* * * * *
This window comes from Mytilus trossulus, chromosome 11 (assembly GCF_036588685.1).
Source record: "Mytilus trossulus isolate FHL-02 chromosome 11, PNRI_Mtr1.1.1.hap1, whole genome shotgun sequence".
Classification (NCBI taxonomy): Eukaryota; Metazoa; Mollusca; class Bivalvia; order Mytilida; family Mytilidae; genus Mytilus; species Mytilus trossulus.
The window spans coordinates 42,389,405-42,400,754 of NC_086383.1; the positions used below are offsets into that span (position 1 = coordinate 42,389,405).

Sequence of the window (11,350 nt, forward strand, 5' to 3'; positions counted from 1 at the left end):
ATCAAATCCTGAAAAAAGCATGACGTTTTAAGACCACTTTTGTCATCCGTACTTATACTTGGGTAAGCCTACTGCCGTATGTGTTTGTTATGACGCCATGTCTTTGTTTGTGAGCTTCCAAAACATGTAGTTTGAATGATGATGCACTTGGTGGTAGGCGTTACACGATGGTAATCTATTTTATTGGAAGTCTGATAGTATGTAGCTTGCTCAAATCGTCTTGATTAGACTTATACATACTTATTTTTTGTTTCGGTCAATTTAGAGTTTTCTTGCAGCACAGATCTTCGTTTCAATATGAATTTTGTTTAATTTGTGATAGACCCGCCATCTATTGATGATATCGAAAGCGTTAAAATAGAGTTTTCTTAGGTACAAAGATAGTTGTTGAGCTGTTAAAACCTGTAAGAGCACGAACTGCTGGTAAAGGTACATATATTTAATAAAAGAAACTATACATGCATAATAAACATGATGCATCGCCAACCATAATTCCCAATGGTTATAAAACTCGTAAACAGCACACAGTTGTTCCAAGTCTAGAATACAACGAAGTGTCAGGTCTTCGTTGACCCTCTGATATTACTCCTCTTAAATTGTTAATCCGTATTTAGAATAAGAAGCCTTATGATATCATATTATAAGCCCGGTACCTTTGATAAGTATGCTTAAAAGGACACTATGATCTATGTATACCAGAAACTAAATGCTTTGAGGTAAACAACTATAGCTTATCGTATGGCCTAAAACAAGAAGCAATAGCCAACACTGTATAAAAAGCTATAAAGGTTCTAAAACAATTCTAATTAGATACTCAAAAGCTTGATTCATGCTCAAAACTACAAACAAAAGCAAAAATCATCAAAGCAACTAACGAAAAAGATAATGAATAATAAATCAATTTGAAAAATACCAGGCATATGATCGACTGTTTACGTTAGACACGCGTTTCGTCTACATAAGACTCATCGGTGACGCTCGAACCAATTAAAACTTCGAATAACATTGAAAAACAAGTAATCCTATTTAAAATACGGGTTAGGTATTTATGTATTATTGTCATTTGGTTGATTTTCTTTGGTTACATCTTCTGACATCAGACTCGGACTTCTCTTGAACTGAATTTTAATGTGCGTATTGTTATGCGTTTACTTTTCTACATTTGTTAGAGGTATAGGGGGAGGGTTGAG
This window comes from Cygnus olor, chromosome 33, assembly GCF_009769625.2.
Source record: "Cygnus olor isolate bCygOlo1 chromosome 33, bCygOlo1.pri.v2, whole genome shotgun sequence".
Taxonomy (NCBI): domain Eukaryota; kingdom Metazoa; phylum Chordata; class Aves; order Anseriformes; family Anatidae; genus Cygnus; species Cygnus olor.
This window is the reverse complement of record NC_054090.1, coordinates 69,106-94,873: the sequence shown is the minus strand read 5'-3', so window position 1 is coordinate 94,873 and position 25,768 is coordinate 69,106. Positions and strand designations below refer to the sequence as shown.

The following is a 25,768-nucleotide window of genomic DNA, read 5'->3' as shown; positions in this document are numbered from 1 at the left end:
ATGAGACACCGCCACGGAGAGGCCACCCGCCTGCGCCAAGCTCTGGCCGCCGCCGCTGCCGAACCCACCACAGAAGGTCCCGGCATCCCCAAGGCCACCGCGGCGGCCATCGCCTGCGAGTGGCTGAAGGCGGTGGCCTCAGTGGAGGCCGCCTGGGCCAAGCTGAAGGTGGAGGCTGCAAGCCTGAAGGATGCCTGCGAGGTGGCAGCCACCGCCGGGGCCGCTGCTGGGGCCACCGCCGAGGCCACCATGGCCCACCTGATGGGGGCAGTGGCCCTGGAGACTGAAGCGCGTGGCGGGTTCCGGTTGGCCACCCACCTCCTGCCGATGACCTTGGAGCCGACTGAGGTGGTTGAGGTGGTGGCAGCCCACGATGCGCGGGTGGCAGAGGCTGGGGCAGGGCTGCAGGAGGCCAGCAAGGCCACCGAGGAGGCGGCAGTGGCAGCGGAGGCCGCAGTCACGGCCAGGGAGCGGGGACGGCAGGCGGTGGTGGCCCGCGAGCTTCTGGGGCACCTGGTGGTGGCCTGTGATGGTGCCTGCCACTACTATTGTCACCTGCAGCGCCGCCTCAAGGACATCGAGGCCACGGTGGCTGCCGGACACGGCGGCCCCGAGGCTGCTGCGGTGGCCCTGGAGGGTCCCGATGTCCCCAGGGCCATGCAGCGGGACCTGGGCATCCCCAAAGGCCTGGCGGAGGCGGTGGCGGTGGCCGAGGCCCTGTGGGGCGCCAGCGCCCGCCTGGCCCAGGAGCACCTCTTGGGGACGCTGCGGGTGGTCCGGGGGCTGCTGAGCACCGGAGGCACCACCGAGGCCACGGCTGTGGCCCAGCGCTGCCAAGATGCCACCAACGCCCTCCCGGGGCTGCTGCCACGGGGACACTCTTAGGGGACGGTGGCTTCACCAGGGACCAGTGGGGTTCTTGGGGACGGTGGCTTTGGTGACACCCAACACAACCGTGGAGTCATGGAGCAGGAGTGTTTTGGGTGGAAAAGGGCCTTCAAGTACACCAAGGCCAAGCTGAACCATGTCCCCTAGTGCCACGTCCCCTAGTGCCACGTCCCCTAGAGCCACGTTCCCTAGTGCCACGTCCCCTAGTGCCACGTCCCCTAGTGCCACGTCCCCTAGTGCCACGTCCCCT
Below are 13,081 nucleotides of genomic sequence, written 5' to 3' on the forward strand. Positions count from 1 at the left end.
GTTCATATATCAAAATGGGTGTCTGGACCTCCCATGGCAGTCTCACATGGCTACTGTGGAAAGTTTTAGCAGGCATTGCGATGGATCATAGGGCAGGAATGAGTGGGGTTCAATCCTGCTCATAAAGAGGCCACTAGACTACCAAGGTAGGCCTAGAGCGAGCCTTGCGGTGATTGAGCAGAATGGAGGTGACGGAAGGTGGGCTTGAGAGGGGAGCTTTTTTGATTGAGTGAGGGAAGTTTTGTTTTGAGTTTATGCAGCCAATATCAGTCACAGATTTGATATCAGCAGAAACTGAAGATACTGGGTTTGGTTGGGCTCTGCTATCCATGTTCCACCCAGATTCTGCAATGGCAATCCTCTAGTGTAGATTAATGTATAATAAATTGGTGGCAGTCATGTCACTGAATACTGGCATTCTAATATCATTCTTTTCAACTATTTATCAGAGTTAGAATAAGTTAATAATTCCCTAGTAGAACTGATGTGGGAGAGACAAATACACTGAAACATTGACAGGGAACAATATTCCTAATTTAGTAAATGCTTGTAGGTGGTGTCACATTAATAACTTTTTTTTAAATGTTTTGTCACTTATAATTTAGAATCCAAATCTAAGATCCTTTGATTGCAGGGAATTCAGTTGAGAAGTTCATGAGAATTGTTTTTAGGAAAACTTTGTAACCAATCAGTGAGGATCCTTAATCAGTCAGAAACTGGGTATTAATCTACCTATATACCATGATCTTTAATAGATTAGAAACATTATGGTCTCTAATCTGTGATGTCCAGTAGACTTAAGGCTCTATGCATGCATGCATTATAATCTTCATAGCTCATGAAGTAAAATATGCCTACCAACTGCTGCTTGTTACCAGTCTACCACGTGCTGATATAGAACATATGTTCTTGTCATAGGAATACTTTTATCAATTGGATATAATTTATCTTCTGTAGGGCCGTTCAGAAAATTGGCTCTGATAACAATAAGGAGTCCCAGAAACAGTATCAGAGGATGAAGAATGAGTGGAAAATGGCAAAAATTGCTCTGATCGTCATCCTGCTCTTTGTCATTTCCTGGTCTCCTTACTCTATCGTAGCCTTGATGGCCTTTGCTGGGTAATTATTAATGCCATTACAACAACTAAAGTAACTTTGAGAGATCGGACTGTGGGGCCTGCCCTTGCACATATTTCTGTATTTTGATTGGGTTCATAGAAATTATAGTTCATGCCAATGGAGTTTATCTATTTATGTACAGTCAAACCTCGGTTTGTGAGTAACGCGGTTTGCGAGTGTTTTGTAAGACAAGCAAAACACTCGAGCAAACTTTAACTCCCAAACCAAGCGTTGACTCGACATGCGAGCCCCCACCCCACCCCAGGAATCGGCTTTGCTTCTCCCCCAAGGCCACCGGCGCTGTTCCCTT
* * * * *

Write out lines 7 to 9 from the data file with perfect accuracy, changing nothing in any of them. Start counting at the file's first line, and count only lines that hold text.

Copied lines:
This window comes from Cygnus olor, chromosome 33, assembly GCF_009769625.2.
Source record: "Cygnus olor isolate bCygOlo1 chromosome 33, bCygOlo1.pri.v2, whole genome shotgun sequence".
Taxonomy (NCBI): domain Eukaryota; kingdom Metazoa; phylum Chordata; class Aves; order Anseriformes; family Anatidae; genus Cygnus; species Cygnus olor.